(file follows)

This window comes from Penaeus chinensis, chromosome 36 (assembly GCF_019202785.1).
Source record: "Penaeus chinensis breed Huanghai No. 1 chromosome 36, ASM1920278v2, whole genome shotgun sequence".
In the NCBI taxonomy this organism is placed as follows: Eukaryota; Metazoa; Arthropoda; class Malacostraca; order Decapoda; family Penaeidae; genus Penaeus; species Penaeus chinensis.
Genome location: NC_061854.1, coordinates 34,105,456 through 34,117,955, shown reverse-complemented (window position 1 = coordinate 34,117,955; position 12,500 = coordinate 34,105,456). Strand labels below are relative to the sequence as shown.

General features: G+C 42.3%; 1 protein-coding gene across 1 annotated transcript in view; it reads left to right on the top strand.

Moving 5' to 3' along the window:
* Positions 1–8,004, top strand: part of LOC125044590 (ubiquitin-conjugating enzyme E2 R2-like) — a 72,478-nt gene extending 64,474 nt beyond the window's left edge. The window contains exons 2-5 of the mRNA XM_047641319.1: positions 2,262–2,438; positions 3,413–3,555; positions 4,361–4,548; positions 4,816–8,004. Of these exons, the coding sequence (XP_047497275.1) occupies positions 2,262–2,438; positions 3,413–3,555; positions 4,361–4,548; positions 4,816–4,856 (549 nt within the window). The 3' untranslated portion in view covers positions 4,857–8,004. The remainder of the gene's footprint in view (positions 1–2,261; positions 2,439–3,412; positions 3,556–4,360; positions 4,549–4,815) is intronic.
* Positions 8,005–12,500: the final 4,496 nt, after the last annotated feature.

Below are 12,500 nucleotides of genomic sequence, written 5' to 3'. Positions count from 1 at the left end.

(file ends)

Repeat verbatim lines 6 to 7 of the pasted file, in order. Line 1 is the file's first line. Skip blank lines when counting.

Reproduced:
Moving 5' to 3' along the window:
* Positions 1–8,004, top strand: part of LOC125044590 (ubiquitin-conjugating enzyme E2 R2-like) — a 72,478-nt gene extending 64,474 nt beyond the window's left edge. The window contains exons 2-5 of the mRNA XM_047641319.1: positions 2,262–2,438; positions 3,413–3,555; positions 4,361–4,548; positions 4,816–8,004. Of these exons, the coding sequence (XP_047497275.1) occupies positions 2,262–2,438; positions 3,413–3,555; positions 4,361–4,548; positions 4,816–4,856 (549 nt within the window). The 3' untranslated portion in view covers positions 4,857–8,004. The remainder of the gene's footprint in view (positions 1–2,261; positions 2,439–3,412; positions 3,556–4,360; positions 4,549–4,815) is intronic.